- wholewheat flour, 1 1/2 cups
- oats, 1 cup
- fresh blueberries, 1 cup
- salt, 1/2 tsp
- milk, 2 cups
- eggs, 2
- baking soda, 1 tsp
- Beat the eggs by hand
- Add milk and salt
- Add flour and beat thoroughly, add oats
- Stir in blueberries, add baking soda
- Add ladleful onto preheated pancake pan
- Continue till done. Pancakes can be kept warm in a 70C oven to allow the chef to join the family at breakfast 😀
- 1 cup plain flour
- 1 cup wholemeal flour
- 1 1/2 tsp cinnamon
- 1 tsp baking soda
- 1 cup sugar
- 1/2 tsp salt
Sieve flour and other dry ingredients together into a large bowl.
- 2 eggs
- 1/2 cup yoghurt
- 1/2 cup milk (buttermilk would be perfect)
- 1/2 stick butter (1/2 cup), melted
- 1 1/2 cups blueberries, fresh or frozen
- 1 1/2 tsp vanilla essence
- 2 tbsp cold butter, cubed
- 1/4 cup sugar
- 3 tbsp plain flour
- 1/2 tsp cinnamon
- Beat eggs, with the butter, yoghurt and milk.
- Add vanilla essence.
- Combine wet ingredients into dry ingredients until it just comes together.
- Fold in blueberries.
- Scoop muffin mixture with ice cream scoop into oiled muffin pan.
- Sprinkle good heap of streusel topping over the top
- Bake in preheated 190C oven for 18-20 minutes or till a toothpick inserted comes out clean. Delumptious!
Every Passover, we really do look forward to munching on the symbolic matzah. Plain, with chopped liver, with hummus, egg and onion, or, at breakfast, with butter, jam or a fruit compote or dipped in eggs with a dash of cinnamon and transformed into matzo brei, like french toast – deelish! Unfortunately, the novelty can wear thin as well, so here’s an alternative for breakfast.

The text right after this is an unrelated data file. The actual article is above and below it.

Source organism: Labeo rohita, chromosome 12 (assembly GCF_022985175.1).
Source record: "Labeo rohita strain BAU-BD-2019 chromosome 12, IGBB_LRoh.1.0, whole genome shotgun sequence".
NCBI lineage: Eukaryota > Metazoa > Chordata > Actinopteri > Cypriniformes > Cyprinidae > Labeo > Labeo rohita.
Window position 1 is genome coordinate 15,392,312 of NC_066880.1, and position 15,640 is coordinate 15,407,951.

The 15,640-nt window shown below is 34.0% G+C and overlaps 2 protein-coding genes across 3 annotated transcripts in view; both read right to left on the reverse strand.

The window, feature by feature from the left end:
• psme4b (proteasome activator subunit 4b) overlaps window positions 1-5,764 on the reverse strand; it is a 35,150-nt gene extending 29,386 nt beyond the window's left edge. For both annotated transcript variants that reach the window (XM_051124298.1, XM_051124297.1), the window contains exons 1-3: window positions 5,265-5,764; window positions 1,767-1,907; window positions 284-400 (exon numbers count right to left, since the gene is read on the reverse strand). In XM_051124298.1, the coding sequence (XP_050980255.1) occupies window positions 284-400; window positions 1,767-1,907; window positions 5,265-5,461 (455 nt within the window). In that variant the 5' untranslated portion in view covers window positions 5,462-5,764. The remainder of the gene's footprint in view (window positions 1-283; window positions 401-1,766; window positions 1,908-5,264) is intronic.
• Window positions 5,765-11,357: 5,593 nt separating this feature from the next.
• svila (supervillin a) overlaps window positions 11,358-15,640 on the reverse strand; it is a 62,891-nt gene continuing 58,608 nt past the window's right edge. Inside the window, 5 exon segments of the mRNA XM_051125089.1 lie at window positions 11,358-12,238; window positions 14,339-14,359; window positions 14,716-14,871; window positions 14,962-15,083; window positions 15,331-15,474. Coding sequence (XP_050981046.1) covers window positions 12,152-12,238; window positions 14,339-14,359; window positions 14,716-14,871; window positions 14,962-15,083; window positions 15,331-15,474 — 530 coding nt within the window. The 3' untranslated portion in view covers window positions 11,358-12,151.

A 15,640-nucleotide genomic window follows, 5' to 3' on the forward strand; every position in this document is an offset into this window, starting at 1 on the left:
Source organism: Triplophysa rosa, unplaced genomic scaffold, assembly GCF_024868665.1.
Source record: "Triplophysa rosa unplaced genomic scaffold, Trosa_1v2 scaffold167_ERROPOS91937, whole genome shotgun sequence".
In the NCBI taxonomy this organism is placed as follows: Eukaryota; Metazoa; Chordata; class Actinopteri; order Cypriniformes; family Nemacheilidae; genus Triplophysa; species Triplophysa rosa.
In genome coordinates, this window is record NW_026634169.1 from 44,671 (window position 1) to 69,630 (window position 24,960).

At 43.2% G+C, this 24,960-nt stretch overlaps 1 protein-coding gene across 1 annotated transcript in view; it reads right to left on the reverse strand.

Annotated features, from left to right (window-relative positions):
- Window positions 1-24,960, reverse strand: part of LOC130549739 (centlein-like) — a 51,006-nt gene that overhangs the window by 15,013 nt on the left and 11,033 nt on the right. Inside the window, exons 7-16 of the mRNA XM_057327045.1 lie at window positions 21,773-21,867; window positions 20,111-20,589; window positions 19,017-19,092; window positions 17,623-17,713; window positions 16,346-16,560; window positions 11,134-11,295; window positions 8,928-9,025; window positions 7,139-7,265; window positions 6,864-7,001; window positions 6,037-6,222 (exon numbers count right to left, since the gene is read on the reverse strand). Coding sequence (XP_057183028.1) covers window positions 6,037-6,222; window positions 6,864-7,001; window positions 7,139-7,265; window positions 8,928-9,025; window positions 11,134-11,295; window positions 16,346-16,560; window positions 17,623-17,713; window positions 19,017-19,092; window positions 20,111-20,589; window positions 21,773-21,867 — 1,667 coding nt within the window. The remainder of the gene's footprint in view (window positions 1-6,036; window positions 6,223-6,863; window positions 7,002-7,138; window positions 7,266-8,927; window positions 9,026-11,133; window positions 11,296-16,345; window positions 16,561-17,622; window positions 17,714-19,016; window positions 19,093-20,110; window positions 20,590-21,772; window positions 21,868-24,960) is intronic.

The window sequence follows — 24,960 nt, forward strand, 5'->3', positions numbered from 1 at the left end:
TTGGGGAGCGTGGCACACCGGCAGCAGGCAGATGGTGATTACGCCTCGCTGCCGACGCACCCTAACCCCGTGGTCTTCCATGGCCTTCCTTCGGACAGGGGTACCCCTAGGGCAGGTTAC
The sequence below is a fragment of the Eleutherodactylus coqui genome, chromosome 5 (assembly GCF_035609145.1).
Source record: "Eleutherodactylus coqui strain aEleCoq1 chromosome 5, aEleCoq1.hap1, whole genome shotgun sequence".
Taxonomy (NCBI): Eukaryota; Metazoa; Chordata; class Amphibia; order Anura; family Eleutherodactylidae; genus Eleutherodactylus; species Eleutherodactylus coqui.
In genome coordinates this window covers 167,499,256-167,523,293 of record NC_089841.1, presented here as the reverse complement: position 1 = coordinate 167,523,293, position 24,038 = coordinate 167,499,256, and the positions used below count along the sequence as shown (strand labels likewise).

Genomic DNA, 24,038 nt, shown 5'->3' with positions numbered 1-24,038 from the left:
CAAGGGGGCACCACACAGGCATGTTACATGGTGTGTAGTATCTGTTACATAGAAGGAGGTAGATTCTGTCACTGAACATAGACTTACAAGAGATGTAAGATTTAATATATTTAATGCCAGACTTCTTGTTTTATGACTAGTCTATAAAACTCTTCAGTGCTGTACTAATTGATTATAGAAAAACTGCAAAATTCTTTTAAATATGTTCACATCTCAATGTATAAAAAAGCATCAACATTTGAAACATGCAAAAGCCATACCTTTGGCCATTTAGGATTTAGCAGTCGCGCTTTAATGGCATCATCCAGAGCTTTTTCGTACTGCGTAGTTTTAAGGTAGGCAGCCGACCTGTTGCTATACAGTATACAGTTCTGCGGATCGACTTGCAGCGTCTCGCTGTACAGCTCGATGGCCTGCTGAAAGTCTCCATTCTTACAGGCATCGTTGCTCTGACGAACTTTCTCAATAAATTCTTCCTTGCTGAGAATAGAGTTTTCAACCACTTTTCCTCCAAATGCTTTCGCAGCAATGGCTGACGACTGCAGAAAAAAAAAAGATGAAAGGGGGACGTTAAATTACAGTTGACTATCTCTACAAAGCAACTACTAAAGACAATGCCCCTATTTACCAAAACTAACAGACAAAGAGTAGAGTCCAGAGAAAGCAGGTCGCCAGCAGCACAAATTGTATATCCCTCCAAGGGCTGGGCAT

I experimented with some muffins made out nut flours, combined with rice or tapioca flour, and came up with this one. It turned out pretty tasty, contains protein from the soy flour and almonds, and fibre from the fruit and almonds, and was wonderful eaten warm, split in half with a dollop of creamy, melty butter 🙂
Apricot and Banana Muffins
- 1 cup soy flour
- 3/4 cup – mix of tapioca or potato flour and ground almonds
- 2 tsp baking powder
- 1 tsp xanthan gum
- 2 cups buttermilk
- 1/2 cup canola
- 1 egg
- 1 tsp vanilla
- 1/2 cup pecans, chopped
- 1/2 cup apricots
- 1 cup banana, squished (about 2 medium)
- 1 tsp cinnamon
- Mix the dry ingredients together
- Combine wet ingredients separately
- Add wet to dry, mix gently till just combined
- Add nuts, banana, apricots – gently fold in
- Use ice cream scoop to spoon into Pam-ed muffin pan